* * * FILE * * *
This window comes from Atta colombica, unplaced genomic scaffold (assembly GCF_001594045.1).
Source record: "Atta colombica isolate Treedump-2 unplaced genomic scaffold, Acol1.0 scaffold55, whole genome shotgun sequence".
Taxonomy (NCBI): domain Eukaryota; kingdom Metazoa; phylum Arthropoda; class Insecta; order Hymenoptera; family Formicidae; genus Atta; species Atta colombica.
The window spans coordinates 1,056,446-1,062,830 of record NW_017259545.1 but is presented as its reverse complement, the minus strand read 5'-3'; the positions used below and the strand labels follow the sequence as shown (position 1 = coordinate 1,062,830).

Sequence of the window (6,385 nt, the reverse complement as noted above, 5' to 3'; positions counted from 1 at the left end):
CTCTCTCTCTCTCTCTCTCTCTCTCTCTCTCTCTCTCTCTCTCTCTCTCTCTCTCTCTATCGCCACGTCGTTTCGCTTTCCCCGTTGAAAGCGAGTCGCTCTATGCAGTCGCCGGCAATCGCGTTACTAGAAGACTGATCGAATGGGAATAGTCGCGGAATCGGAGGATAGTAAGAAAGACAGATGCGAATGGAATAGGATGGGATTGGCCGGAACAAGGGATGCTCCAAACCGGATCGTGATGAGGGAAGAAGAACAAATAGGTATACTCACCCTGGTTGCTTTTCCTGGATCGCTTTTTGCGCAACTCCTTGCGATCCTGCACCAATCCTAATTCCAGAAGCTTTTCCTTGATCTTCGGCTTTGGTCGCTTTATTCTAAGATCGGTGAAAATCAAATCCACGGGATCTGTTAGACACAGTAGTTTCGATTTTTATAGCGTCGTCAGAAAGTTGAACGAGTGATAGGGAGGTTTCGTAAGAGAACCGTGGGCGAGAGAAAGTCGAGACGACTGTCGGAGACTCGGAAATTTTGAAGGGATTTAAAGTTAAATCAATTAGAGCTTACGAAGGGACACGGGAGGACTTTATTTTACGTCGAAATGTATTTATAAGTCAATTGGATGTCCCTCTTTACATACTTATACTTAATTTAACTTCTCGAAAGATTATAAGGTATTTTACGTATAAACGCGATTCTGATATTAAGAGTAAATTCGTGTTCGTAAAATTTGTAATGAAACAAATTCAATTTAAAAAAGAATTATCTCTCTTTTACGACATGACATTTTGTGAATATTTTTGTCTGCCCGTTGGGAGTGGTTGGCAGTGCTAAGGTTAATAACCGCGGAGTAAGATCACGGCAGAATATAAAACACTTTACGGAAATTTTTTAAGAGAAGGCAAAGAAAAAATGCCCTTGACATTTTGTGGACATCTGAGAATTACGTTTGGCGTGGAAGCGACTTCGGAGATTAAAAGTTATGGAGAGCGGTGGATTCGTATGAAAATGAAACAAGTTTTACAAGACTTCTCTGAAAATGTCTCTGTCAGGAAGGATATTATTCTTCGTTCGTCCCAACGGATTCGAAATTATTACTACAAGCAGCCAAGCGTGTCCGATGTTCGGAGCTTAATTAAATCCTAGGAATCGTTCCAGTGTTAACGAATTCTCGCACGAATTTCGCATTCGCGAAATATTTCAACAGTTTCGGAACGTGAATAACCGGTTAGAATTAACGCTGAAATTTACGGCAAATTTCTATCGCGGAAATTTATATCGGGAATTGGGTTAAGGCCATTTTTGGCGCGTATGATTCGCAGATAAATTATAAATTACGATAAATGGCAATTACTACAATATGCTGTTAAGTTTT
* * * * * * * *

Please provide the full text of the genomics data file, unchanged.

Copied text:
This window comes from Atta colombica, unplaced genomic scaffold (assembly GCF_001594045.1).
Source record: "Atta colombica isolate Treedump-2 unplaced genomic scaffold, Acol1.0 scaffold55, whole genome shotgun sequence".
Taxonomy (NCBI): domain Eukaryota; kingdom Metazoa; phylum Arthropoda; class Insecta; order Hymenoptera; family Formicidae; genus Atta; species Atta colombica.
The window spans coordinates 1,056,446-1,062,830 of record NW_017259545.1 but is presented as its reverse complement, the minus strand read 5'-3'; the positions used below and the strand labels follow the sequence as shown (position 1 = coordinate 1,062,830).

Sequence of the window (6,385 nt, the reverse complement as noted above, 5' to 3'; positions counted from 1 at the left end):
CTCTCTCTCTCTCTCTCTCTCTCTCTCTCTCTCTCTCTCTCTCTCTCTCTCTCTCTCTATCGCCACGTCGTTTCGCTTTCCCCGTTGAAAGCGAGTCGCTCTATGCAGTCGCCGGCAATCGCGTTACTAGAAGACTGATCGAATGGGAATAGTCGCGGAATCGGAGGATAGTAAGAAAGACAGATGCGAATGGAATAGGATGGGATTGGCCGGAACAAGGGATGCTCCAAACCGGATCGTGATGAGGGAAGAAGAACAAATAGGTATACTCACCCTGGTTGCTTTTCCTGGATCGCTTTTTGCGCAACTCCTTGCGATCCTGCACCAATCCTAATTCCAGAAGCTTTTCCTTGATCTTCGGCTTTGGTCGCTTTATTCTAAGATCGGTGAAAATCAAATCCACGGGATCTGTTAGACACAGTAGTTTCGATTTTTATAGCGTCGTCAGAAAGTTGAACGAGTGATAGGGAGGTTTCGTAAGAGAACCGTGGGCGAGAGAAAGTCGAGACGACTGTCGGAGACTCGGAAATTTTGAAGGGATTTAAAGTTAAATCAATTAGAGCTTACGAAGGGACACGGGAGGACTTTATTTTACGTCGAAATGTATTTATAAGTCAATTGGATGTCCCTCTTTACATACTTATACTTAATTTAACTTCTCGAAAGATTATAAGGTATTTTACGTATAAACGCGATTCTGATATTAAGAGTAAATTCGTGTTCGTAAAATTTGTAATGAAACAAATTCAATTTAAAAAAGAATTATCTCTCTTTTACGACATGACATTTTGTGAATATTTTTGTCTGCCCGTTGGGAGTGGTTGGCAGTGCTAAGGTTAATAACCGCGGAGTAAGATCACGGCAGAATATAAAACACTTTACGGAAATTTTTTAAGAGAAGGCAAAGAAAAAATGCCCTTGACATTTTGTGGACATCTGAGAATTACGTTTGGCGTGGAAGCGACTTCGGAGATTAAAAGTTATGGAGAGCGGTGGATTCGTATGAAAATGAAACAAGTTTTACAAGACTTCTCTGAAAATGTCTCTGTCAGGAAGGATATTATTCTTCGTTCGTCCCAACGGATTCGAAATTATTACTACAAGCAGCCAAGCGTGTCCGATGTTCGGAGCTTAATTAAATCCTAGGAATCGTTCCAGTGTTAACGAATTCTCGCACGAATTTCGCATTCGCGAAATATTTCAACAGTTTCGGAACGTGAATAACCGGTTAGAATTAACGCTGAAATTTACGGCAAATTTCTATCGCGGAAATTTATATCGGGAATTGGGTTAAGGCCATTTTTGGCGCGTATGATTCGCAGATAAATTATAAATTACGATAAATGGCAATTACTACAATATGCTGTTAAGTTTT